In 2016, the U.S. Supreme Court is expected to hand down several decisions addressing overbroad or “no-injury” class actions, and a number of important issues are percolating in the lower courts as well. Below are some issues that are likely to be at the forefront of class action practice in the coming year.

The Future of Overbroad Class Actions. The future of overbroad or no-injury class actions could turn on the resolution of two cases before the Supreme Court. The first isSpokeo Inc. v. Robins, a case involving Article III standing under the Fair Credit Reporting Act. The specific question at issue in Spokeo is whether Congress can confer Article III standing on a plaintiff who has not suffered any concrete harm apart from alleging a bare violation of a federal statute. The second case is Tyson Foods, Inc. v. Bouaphakeo, a wage-and-hour class action that, according to the petition for certiorari, involves the question “whether a class action may be certified … when the class contains hundreds of members who were not injured and have no legal right to any damages.” Although there are other issues at play in this closely watched case — and several justices suggested at oral argument that the Court might not address the overly broad certification issue — the Court’s ultimate decision still could have significant implications for no-injury class actions. (See “2015-16 Supreme Court Update.”)

Ascertainability Law Remains in Flux. Defendants in 2015 were dealt a setback in their bid to strengthen the law governing ascertainability in consumer class actions outside the U.S. Court of Appeals for the Third Circuit. Most recently, in Mullins v. Direct Digital, LLC, the U.S. Court of Appeals for the Seventh Circuit expressly parted ways with the Third Circuit’s landmark 2013 decision in Carrera v. Bayer Corp., which had recognized a defendant’s due process right to challenge class membership at the class certification stage. The Seventh Circuit disagreed with what it described as a “heightened” ascertainability requirement that would serve as a death knell for consumer fraud class actions involving products of so little cost that no consumer would bother to keep a receipt. The Mullins decision highlights a deep circuit split on the parameters of the implied requirement of ascertainability, offering the Supreme Court a prime opportunity to weigh in on this important issue. While it remains to be seen whether the Supreme Court will take up the Mullins case and resolve the divide, ascertainability will continue to make its way through the federal appellate courts. Notably, the U.S. Court of Appeals for the Ninth Circuit, which has previously strived to avoid the question, likely will be the next circuit court to offer its views on ascertainability in Jones v. ConAgra Foods Inc. A decision is expected in early 2016.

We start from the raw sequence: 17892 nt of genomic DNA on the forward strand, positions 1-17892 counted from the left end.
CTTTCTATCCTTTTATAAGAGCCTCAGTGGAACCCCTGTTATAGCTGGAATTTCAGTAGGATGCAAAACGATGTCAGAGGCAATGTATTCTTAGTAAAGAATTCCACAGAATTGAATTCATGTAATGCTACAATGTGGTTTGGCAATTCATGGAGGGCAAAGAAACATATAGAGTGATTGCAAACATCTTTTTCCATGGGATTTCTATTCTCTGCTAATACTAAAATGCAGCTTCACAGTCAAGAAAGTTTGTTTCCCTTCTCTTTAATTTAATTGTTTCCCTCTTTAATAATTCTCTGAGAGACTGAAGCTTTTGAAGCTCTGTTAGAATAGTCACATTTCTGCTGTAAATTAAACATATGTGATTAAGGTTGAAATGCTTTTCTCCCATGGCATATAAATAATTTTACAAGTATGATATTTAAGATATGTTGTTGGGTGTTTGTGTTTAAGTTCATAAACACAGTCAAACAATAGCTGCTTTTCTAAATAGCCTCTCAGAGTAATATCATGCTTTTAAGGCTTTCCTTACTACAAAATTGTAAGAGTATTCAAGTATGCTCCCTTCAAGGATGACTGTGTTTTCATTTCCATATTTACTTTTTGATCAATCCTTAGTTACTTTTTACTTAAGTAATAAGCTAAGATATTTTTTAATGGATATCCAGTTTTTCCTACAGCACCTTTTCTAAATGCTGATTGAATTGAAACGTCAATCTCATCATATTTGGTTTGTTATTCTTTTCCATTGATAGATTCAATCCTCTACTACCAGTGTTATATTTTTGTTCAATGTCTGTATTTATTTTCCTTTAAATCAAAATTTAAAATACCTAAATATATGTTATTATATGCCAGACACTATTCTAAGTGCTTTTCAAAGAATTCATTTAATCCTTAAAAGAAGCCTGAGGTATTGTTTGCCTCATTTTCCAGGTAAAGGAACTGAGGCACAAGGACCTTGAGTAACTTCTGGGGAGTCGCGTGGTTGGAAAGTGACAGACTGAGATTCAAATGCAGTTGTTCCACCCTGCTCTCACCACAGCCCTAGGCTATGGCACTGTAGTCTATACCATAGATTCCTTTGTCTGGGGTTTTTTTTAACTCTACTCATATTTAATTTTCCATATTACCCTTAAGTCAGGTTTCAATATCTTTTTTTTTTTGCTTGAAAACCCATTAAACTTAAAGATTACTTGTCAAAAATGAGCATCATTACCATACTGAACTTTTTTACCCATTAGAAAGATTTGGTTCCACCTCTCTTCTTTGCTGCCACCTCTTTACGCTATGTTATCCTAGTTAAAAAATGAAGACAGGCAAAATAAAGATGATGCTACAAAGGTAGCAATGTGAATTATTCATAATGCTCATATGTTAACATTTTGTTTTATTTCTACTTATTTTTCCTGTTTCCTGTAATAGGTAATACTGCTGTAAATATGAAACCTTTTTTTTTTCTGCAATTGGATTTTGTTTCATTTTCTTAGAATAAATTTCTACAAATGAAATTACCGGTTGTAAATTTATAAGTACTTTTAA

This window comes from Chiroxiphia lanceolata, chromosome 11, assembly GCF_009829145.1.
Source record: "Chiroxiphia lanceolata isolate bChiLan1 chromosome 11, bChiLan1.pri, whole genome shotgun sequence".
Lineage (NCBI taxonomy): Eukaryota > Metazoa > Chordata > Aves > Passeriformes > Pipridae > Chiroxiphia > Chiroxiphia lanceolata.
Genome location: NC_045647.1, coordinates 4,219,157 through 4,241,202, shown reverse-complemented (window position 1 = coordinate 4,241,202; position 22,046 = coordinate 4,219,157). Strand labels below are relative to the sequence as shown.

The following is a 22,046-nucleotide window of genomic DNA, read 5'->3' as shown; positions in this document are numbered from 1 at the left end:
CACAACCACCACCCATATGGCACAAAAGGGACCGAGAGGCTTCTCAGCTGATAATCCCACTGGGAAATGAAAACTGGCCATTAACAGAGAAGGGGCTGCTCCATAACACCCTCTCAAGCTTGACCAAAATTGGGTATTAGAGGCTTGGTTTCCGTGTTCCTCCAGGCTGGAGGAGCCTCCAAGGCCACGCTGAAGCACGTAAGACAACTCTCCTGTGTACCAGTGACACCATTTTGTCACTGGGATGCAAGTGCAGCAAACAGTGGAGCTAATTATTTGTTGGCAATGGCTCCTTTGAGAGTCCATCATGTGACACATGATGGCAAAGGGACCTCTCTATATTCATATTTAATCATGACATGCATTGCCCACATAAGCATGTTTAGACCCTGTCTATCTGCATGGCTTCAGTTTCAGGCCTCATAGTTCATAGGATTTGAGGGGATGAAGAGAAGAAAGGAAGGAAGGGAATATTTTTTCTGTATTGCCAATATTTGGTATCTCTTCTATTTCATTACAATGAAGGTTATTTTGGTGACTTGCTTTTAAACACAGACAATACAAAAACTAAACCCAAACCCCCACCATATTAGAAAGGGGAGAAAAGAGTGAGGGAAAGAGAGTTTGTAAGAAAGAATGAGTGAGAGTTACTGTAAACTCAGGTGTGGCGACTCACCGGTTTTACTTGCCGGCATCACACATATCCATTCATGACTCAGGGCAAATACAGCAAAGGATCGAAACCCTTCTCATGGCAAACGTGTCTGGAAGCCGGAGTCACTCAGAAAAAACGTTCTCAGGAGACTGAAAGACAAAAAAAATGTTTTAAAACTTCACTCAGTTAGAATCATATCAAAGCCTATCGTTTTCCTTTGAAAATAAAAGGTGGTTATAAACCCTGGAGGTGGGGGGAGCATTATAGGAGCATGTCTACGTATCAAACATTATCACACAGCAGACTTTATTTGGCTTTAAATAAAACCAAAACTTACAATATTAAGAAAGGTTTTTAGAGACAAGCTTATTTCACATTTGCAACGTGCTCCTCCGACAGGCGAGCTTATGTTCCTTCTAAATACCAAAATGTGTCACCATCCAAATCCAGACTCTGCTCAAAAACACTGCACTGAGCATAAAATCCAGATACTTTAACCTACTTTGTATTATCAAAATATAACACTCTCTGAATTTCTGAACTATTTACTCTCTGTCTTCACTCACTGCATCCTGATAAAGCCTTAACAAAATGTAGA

No Changes to Issues Certification Provision. After studying issues classes in 2015, the Rule 23 Subcommittee of the federal Judicial Conference Advisory Committee on Civil Rules recently decided against pursuing changes to the provision governing issues classes (Rule 23(c)(4)) that many believed would encourage more frequent use of that device. This is a positive development for defendants given that the subcommittee had considered a proposal under which class treatment of certain issues would have been permitted whenever there are any common questions capable of resolution on a classwide basis — even if the predominance requirement of Rule 23(b)(3) was not met as to other issues. Such a proposal would have effectively codified the trend by the Sixth and Seventh circuits of employing Rule 23(c)(4) as a means to facilitate class certification in cases where individualized issues would otherwise predominate. The subcommittee decision all but guarantees that issues classes will remain a hotly debated issue in 2016.